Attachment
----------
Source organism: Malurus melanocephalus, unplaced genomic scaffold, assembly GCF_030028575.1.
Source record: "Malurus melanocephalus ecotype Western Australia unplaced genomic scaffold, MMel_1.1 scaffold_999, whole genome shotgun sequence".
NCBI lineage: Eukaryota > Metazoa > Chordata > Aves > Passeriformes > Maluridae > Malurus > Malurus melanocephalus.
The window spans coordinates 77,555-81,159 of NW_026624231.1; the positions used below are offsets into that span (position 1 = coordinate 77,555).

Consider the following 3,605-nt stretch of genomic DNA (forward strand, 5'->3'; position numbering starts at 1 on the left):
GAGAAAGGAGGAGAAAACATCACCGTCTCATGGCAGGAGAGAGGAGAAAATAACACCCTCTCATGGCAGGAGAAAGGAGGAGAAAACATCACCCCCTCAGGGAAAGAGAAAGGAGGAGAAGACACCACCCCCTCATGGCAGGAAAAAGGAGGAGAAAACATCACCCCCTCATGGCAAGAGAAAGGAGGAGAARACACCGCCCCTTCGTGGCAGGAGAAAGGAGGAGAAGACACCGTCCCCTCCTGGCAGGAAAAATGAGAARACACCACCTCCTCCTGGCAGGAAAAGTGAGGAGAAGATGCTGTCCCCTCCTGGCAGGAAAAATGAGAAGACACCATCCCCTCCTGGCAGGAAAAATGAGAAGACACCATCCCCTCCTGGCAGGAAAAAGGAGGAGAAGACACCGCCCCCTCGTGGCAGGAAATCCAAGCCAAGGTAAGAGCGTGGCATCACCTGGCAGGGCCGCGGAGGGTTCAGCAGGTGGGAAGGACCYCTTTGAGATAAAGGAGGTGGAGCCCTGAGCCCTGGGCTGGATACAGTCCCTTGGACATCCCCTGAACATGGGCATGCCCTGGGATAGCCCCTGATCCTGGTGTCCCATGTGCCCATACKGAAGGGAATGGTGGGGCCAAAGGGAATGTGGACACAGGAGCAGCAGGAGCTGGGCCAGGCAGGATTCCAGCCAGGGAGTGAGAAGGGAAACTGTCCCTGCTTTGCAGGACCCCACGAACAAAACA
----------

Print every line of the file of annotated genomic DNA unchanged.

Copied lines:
Source organism: Malurus melanocephalus, unplaced genomic scaffold, assembly GCF_030028575.1.
Source record: "Malurus melanocephalus ecotype Western Australia unplaced genomic scaffold, MMel_1.1 scaffold_999, whole genome shotgun sequence".
NCBI lineage: Eukaryota > Metazoa > Chordata > Aves > Passeriformes > Maluridae > Malurus > Malurus melanocephalus.
The window spans coordinates 77,555-81,159 of NW_026624231.1; the positions used below are offsets into that span (position 1 = coordinate 77,555).

Consider the following 3,605-nt stretch of genomic DNA (forward strand, 5'->3'; position numbering starts at 1 on the left):
GAGAAAGGAGGAGAAAACATCACCGTCTCATGGCAGGAGAGAGGAGAAAATAACACCCTCTCATGGCAGGAGAAAGGAGGAGAAAACATCACCCCCTCAGGGAAAGAGAAAGGAGGAGAAGACACCACCCCCTCATGGCAGGAAAAAGGAGGAGAAAACATCACCCCCTCATGGCAAGAGAAAGGAGGAGAARACACCGCCCCTTCGTGGCAGGAGAAAGGAGGAGAAGACACCGTCCCCTCCTGGCAGGAAAAATGAGAARACACCACCTCCTCCTGGCAGGAAAAGTGAGGAGAAGATGCTGTCCCCTCCTGGCAGGAAAAATGAGAAGACACCATCCCCTCCTGGCAGGAAAAATGAGAAGACACCATCCCCTCCTGGCAGGAAAAAGGAGGAGAAGACACCGCCCCCTCGTGGCAGGAAATCCAAGCCAAGGTAAGAGCGTGGCATCACCTGGCAGGGCCGCGGAGGGTTCAGCAGGTGGGAAGGACCYCTTTGAGATAAAGGAGGTGGAGCCCTGAGCCCTGGGCTGGATACAGTCCCTTGGACATCCCCTGAACATGGGCATGCCCTGGGATAGCCCCTGATCCTGGTGTCCCATGTGCCCATACKGAAGGGAATGGTGGGGCCAAAGGGAATGTGGACACAGGAGCAGCAGGAGCTGGGCCAGGCAGGATTCCAGCCAGGGAGTGAGAAGGGAAACTGTCCCTGCTTTGCAGGACCCCACGAACAAAACA